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    #35
    Any current sedative drug will have some sort of stigma attached to it.
    If you come up with a "completely new compound", the gov. will think it's been designed for this purpose only. Meaning it's more likely to get funding (which it has) and is more likely to be considered by the drugs council (which is probably unlikely).
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    #36
    Bluelighter SteeleyJ's Avatar
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    I don't think he's suggesting that the Flumazenil will be available to the public to take after their night out.
    I would sure hope his idea isn't to have the bartender giving out flumazenil to people so they can drive. Anyone addicted to benzodiazepines receiving a drug to instantly knock all the benzos / related compounds off the receptors, sounds like a recipe for seizures imo.


    On the article, while it'll be nifty to see what mr nutt comes up with....i have a hard time believing it'll get anywhere.
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    #37
    Quote Originally Posted by SteeleyJ View Post
    I would sure hope his idea isn't to have the bartender giving out flumazenil to people so they can drive. Anyone addicted to benzodiazepines receiving a drug to instantly knock all the benzos / related compounds off the receptors, sounds like a recipe for seizures imo.


    On the article, while it'll be nifty to see what mr nutt comes up with....i have a hard time believing it'll get anywhere.
    Exactly man. I doubt it would be legal to do so anyway.
    And I too have a hard time thinking that it will get much further than these experiments and the latter report (which will be ignored most likely).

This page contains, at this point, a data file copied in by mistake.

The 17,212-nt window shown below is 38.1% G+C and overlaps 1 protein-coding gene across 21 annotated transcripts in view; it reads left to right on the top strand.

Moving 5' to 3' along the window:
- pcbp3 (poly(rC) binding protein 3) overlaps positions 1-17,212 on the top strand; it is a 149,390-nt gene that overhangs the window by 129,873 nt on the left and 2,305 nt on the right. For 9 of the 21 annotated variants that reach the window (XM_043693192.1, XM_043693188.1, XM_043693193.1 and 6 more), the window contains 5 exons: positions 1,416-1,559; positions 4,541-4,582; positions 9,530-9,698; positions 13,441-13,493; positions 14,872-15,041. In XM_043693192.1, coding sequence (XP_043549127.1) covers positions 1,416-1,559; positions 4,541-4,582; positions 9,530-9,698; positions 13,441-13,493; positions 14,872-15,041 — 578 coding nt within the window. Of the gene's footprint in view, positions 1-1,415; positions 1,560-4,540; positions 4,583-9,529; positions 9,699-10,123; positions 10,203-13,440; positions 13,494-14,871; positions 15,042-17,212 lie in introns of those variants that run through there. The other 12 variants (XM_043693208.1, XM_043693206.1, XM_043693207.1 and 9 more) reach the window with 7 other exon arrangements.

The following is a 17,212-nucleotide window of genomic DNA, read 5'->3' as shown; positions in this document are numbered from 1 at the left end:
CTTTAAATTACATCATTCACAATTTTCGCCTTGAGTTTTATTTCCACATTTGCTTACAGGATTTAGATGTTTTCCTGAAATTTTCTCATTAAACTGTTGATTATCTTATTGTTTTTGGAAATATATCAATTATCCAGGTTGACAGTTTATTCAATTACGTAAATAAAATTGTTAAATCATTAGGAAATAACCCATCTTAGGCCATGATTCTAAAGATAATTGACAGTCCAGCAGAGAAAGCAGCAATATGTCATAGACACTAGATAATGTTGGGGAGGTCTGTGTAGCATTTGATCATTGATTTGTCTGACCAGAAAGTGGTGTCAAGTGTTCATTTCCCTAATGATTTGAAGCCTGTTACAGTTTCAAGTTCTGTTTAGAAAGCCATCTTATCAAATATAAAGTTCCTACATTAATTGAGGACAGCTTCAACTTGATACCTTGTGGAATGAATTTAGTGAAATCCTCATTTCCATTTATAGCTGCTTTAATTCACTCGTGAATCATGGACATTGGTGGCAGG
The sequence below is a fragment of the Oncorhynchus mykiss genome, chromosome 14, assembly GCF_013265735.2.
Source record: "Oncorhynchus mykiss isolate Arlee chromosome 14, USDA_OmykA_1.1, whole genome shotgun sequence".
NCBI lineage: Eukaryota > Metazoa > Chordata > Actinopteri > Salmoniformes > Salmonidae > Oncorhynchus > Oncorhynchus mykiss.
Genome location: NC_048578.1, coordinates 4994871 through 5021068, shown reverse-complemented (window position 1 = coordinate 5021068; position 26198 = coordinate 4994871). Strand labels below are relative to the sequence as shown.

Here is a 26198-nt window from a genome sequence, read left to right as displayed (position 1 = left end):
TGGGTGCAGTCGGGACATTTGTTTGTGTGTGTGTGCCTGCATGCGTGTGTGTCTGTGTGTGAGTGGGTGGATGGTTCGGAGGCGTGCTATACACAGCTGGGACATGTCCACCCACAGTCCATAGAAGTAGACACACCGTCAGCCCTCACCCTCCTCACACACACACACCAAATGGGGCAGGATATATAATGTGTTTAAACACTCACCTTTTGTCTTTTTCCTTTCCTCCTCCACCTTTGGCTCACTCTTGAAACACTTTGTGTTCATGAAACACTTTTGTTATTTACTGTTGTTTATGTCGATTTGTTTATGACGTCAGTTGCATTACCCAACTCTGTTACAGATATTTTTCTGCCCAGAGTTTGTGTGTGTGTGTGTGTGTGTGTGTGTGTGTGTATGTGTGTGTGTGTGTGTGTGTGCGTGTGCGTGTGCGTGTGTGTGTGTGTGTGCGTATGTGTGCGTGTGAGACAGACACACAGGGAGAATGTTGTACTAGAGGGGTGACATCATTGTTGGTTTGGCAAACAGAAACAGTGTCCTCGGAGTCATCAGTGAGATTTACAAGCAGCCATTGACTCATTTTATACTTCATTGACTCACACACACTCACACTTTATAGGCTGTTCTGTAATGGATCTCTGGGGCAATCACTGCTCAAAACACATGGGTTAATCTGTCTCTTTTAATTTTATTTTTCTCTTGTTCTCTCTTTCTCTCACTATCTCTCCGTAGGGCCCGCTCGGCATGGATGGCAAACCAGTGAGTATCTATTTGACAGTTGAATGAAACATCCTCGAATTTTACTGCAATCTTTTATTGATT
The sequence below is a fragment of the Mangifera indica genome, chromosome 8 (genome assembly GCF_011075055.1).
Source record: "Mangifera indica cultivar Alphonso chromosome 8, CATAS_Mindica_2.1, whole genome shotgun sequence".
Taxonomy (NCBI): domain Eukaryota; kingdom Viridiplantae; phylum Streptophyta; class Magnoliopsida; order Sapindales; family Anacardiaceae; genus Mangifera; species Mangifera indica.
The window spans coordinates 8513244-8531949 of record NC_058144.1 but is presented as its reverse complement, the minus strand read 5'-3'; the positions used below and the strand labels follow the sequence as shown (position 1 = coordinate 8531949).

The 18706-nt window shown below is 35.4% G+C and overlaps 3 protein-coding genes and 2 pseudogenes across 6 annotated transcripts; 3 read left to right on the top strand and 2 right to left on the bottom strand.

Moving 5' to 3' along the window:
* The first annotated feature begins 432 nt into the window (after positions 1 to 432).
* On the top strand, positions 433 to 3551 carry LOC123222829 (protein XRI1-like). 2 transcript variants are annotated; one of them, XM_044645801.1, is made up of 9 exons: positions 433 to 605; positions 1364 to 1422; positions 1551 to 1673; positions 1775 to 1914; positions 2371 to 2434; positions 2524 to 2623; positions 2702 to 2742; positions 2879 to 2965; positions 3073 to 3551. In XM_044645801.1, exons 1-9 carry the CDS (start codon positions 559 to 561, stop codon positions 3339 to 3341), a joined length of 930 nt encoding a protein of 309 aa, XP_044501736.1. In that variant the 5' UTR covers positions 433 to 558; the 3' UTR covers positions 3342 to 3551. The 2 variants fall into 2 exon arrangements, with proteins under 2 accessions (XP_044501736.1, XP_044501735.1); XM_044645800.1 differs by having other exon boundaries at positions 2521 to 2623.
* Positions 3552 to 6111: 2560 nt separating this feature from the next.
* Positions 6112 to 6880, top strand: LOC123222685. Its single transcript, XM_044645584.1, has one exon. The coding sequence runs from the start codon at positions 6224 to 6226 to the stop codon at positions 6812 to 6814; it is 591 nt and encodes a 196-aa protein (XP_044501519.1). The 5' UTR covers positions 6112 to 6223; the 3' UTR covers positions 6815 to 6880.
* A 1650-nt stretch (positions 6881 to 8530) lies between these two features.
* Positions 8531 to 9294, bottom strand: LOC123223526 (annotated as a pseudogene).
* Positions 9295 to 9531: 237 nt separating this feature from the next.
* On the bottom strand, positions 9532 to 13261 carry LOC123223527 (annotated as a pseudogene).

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    #38
    Bluelighter Black's Avatar
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    Quote Originally Posted by slimvictor View Post
    I notice that he failed to mention the many proven good effects of some kinds of alcohol, such as the cholesterol-reducing properties of red wine.
    that's not the effects of alcohol but of polyphenoles and other compounds contained in grapes. you can have the same cholesterol-reducing properties but drinking grape juice.
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    #39
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    I can scarely believe this is serious. Even if this drug is not as toxic as alcohol, there will still be negative effects. The less negative effects there are, the more easy it will be to become addicted. Imagine when an alcoholic finds there is a drug which can give him the high of alcohol but with much less of the negatives? He is just going to use it that much more often. Then when tolerance gets to be too much of a problem, he will switch back to alcohol. Of course there might be some people who stop using alcohol in favor of this but assuming it will totally replace alcohol and be used in the exact same way, is ridiculous in my opinion.
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    #40
    Bluelighter Blador's Avatar
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    You can't replace alcohol for a benzo, it's just different.
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    #41
    Bluelighter flacky's Avatar
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    I love how people forget to mention that the antidote causes seizures in higher doses and has a very small therapeutic window.
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    #42
    He's looked into a handful of BZD receptor partial agonists. No GHB analogues. that's silly. Not readily reversible either.